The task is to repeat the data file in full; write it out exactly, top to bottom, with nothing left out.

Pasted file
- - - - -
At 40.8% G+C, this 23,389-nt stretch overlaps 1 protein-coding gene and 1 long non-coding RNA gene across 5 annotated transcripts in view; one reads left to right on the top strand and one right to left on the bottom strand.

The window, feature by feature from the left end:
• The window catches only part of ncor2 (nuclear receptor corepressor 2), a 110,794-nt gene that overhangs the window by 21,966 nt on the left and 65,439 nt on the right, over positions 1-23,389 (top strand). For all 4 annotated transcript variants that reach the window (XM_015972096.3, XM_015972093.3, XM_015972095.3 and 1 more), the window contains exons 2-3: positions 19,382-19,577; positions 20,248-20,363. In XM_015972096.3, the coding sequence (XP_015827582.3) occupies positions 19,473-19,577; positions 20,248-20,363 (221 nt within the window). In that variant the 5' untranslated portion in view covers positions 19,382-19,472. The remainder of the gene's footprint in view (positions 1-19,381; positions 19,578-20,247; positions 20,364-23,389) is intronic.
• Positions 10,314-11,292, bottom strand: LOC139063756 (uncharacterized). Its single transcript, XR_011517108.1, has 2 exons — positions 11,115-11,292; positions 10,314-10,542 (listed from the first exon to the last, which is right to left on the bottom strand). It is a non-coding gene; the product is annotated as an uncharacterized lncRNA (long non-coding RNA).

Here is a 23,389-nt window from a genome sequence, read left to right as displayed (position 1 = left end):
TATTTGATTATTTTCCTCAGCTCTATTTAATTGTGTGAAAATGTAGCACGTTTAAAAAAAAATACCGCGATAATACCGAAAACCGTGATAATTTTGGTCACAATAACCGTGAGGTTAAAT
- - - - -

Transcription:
At 40.8% G+C, this 23,389-nt stretch overlaps 1 protein-coding gene and 1 long non-coding RNA gene across 5 annotated transcripts in view; one reads left to right on the top strand and one right to left on the bottom strand.

The window, feature by feature from the left end:
• The window catches only part of ncor2 (nuclear receptor corepressor 2), a 110,794-nt gene that overhangs the window by 21,966 nt on the left and 65,439 nt on the right, over positions 1-23,389 (top strand). For all 4 annotated transcript variants that reach the window (XM_015972096.3, XM_015972093.3, XM_015972095.3 and 1 more), the window contains exons 2-3: positions 19,382-19,577; positions 20,248-20,363. In XM_015972096.3, the coding sequence (XP_015827582.3) occupies positions 19,473-19,577; positions 20,248-20,363 (221 nt within the window). In that variant the 5' untranslated portion in view covers positions 19,382-19,472. The remainder of the gene's footprint in view (positions 1-19,381; positions 19,578-20,247; positions 20,364-23,389) is intronic.
• Positions 10,314-11,292, bottom strand: LOC139063756 (uncharacterized). Its single transcript, XR_011517108.1, has 2 exons — positions 11,115-11,292; positions 10,314-10,542 (listed from the first exon to the last, which is right to left on the bottom strand). It is a non-coding gene; the product is annotated as an uncharacterized lncRNA (long non-coding RNA).

Here is a 23,389-nt window from a genome sequence, read left to right as displayed (position 1 = left end):
TATTTGATTATTTTCCTCAGCTCTATTTAATTGTGTGAAAATGTAGCACGTTTAAAAAAAAATACCGCGATAATACCGAAAACCGTGATAATTTTGGTCACAATAACCGTGAGGTTAAAT